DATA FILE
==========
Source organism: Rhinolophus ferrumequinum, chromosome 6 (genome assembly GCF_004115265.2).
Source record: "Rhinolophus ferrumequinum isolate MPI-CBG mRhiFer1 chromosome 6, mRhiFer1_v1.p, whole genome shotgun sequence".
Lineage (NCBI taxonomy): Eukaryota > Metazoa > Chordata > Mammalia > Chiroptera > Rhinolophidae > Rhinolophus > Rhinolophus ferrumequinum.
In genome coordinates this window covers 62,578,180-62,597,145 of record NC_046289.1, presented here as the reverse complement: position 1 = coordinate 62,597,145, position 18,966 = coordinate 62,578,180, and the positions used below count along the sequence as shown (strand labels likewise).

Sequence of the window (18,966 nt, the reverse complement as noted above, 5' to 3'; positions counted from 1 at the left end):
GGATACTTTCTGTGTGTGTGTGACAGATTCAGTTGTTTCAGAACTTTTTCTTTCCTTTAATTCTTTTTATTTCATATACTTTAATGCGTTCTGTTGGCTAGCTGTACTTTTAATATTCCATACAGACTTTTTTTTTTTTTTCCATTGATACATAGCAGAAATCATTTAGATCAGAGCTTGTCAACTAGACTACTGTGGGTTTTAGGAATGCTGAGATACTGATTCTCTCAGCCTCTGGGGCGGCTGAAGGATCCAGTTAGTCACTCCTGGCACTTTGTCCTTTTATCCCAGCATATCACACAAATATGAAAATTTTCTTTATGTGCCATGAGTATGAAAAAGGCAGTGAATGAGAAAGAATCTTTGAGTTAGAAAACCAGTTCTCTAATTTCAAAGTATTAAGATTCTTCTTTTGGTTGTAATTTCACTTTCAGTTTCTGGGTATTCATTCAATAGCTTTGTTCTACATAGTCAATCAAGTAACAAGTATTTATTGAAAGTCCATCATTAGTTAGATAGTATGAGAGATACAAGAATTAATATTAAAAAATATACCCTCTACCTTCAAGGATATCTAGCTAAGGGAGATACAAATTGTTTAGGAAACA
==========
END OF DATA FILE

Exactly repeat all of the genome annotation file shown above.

Source organism: Rhinolophus ferrumequinum, chromosome 6 (genome assembly GCF_004115265.2).
Source record: "Rhinolophus ferrumequinum isolate MPI-CBG mRhiFer1 chromosome 6, mRhiFer1_v1.p, whole genome shotgun sequence".
Lineage (NCBI taxonomy): Eukaryota > Metazoa > Chordata > Mammalia > Chiroptera > Rhinolophidae > Rhinolophus > Rhinolophus ferrumequinum.
In genome coordinates this window covers 62,578,180-62,597,145 of record NC_046289.1, presented here as the reverse complement: position 1 = coordinate 62,597,145, position 18,966 = coordinate 62,578,180, and the positions used below count along the sequence as shown (strand labels likewise).

Sequence of the window (18,966 nt, the reverse complement as noted above, 5' to 3'; positions counted from 1 at the left end):
GGATACTTTCTGTGTGTGTGTGACAGATTCAGTTGTTTCAGAACTTTTTCTTTCCTTTAATTCTTTTTATTTCATATACTTTAATGCGTTCTGTTGGCTAGCTGTACTTTTAATATTCCATACAGACTTTTTTTTTTTTTTCCATTGATACATAGCAGAAATCATTTAGATCAGAGCTTGTCAACTAGACTACTGTGGGTTTTAGGAATGCTGAGATACTGATTCTCTCAGCCTCTGGGGCGGCTGAAGGATCCAGTTAGTCACTCCTGGCACTTTGTCCTTTTATCCCAGCATATCACACAAATATGAAAATTTTCTTTATGTGCCATGAGTATGAAAAAGGCAGTGAATGAGAAAGAATCTTTGAGTTAGAAAACCAGTTCTCTAATTTCAAAGTATTAAGATTCTTCTTTTGGTTGTAATTTCACTTTCAGTTTCTGGGTATTCATTCAATAGCTTTGTTCTACATAGTCAATCAAGTAACAAGTATTTATTGAAAGTCCATCATTAGTTAGATAGTATGAGAGATACAAGAATTAATATTAAAAAATATACCCTCTACCTTCAAGGATATCTAGCTAAGGGAGATACAAATTGTTTAGGAAACA